003With Halloween having just passed, many of you were likely to have been inundated with hordes of costumed trick-or-treaters or co-workers. Halloween is a wonderful holiday, and one of my favorites, primarily for the costumes. Donning a costume doesn’t change anything about the person wearing it, but it does change the perceptions of everyone seeing the person. My Indiana Jones costume is little more than the clothes and jacket that I wear to work on a daily basis, with the addition of a fedora. (What, you don’t carry a whip everywhere…) However, social interactions were completely different when I wore it to work. It gave people different aspects of myself to interact with, and I was happy to play up to them. When you think about it, the PCs in your game are kind of like costumes for the players to wear.


Of course the players could go for the very basic, cheap, and off the shelf costumes/concepts to represent themselves in the game.

AttributionNoncommercialShare Alike Some rights reserved by marc0047                   A basic robin-hood costume

but that rarely happens. Even when using the basic concepts, players try to make the options they use special through play and attention to details of how they look and operate.


This work is licensed under a Creative Commons Attribution-NonCommercial-NoDerivs 2.5 License by Tim Goldenburg (tgoldenburg)              D&D 3.5 ranger concept


More often than not, it’s about the style and the looks, and making your characters/costumes unique and personal, not trying to gain mechanical advantages.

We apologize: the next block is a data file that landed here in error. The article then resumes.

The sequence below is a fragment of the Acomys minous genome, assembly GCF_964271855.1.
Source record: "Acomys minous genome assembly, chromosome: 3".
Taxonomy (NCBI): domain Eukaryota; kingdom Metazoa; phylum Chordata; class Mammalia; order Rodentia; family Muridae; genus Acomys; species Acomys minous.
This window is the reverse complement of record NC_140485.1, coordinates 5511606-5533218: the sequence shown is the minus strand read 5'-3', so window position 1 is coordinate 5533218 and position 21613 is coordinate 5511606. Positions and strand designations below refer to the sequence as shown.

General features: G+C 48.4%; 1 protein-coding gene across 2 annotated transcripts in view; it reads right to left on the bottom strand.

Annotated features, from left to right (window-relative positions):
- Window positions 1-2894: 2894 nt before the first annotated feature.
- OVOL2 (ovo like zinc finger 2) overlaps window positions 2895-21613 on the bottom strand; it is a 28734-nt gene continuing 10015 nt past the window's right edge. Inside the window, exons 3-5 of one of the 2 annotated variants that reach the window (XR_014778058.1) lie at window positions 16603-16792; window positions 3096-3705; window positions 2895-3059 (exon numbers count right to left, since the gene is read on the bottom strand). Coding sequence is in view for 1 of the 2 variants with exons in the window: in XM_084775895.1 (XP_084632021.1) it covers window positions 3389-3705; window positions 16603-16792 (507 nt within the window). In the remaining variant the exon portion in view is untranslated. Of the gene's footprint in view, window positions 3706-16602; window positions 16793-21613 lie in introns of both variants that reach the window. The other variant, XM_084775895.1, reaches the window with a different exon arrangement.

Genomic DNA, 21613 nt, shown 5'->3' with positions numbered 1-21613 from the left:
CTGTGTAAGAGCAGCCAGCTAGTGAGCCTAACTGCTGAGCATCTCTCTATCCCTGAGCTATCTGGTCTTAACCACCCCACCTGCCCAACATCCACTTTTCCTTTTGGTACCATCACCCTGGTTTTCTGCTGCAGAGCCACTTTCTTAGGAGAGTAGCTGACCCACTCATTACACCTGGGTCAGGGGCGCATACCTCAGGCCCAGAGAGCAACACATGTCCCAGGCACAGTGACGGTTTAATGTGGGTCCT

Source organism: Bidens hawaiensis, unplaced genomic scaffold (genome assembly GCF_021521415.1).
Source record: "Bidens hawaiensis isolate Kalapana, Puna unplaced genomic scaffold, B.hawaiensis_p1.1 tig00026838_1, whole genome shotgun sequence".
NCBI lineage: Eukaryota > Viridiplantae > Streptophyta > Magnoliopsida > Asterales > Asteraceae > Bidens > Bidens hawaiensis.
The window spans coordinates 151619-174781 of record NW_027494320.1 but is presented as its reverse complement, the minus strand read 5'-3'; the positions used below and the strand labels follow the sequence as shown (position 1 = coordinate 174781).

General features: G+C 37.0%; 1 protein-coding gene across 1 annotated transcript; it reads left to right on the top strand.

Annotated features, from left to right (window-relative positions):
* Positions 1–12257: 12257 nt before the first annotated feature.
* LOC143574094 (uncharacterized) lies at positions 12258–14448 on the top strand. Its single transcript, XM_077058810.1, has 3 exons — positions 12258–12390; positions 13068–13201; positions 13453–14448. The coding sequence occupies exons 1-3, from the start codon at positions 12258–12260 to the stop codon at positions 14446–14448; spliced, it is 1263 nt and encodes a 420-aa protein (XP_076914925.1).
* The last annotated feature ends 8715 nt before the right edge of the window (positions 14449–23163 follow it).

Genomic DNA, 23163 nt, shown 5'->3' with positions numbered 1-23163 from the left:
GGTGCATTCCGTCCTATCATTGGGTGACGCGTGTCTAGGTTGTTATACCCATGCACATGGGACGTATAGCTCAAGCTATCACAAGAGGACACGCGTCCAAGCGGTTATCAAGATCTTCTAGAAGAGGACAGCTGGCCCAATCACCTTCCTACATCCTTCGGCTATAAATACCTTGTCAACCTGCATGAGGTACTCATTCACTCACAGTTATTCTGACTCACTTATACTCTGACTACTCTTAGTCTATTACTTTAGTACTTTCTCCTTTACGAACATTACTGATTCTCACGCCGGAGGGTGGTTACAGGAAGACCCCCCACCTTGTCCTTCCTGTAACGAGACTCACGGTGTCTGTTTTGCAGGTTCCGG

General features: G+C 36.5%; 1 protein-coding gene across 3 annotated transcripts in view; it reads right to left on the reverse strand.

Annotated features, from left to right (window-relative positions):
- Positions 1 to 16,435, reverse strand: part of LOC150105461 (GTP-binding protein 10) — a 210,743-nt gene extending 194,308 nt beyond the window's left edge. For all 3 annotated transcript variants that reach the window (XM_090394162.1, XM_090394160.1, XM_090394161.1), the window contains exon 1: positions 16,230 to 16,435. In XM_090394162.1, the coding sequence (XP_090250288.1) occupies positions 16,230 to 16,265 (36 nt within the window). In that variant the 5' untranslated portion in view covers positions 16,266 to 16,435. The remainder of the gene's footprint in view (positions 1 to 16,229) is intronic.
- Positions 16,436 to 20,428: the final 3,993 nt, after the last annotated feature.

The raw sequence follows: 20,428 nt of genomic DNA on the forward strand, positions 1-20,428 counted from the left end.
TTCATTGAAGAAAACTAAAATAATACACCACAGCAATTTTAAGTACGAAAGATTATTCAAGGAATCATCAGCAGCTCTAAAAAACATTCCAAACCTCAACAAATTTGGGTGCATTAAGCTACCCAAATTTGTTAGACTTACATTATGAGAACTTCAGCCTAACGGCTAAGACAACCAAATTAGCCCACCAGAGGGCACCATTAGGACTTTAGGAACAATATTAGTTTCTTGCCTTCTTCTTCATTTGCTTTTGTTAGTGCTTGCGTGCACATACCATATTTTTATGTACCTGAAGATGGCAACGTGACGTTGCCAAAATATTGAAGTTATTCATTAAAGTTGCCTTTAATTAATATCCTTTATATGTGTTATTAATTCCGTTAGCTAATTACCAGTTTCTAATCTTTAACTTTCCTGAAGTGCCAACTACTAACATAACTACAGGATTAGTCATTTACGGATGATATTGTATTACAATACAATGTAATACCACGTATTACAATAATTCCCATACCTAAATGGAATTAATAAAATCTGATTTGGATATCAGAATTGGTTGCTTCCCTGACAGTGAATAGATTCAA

This work is licensed under a Creative Commons Attribution-NonCommercial-NoDerivs 2.5 License by Tim Goldenburg (tgoldenburg) 'The Warrior' by Stefan Askernaes is licensed under a Creative Commons Attribution-Noncommercial-No Derivative Works 2.5 Sweden License.

Players want their characters to be unique. The characters are the costumes they wear when they game, and they’re not just doing it for one night, unless it’s a one-shot. It’s for a long campaign or at least enough time that they don’t want to play the Genera-rogue. They want to play Asella, the fear of Westhaven — whose wolf headed daggers are left in the walls of the houses she robs as a calling sign. Her dark blue cloak seems to shift in color as the magics enchanting it swirl about underneath the upper-most layer of cloth and the small tear on the left hand side is from the guard who almost, almost, caught her.

The little details of a character, and how they look and act, are like the detailed and intricate costumes that cosplayers make to impress people at conventions, just to be seen and acknowledged.


And that is what we do as players, we want our characters to be acknowledged and looked at. Even the character of the very casual player, playing the most cookie-cutter class or concept is wearing an awesome costume in their head. The “costume” of every players’ character is awesome, even if they don’t get to draw it out or spend hours in creating it in the real world. But they can create it in the game, they just have to be encouraged and given the chance.


Being Open To Having Awesome Costumes/Characters

As the Game Master, you have the ability to help players realize their awesome costumes. You just have to enable the players in showing their costumes off. Here are a few ways to do that.


  • Players will clue you in – Be aware of your players choice of unique elements that make up their characters costumes. If a player mentions or asks if they can find/craft a special type of item, ask them more about it. If they ask what kind of bow they have, tell them the mechanical details and basic styling, but ask if they made any custom improvements or modifications.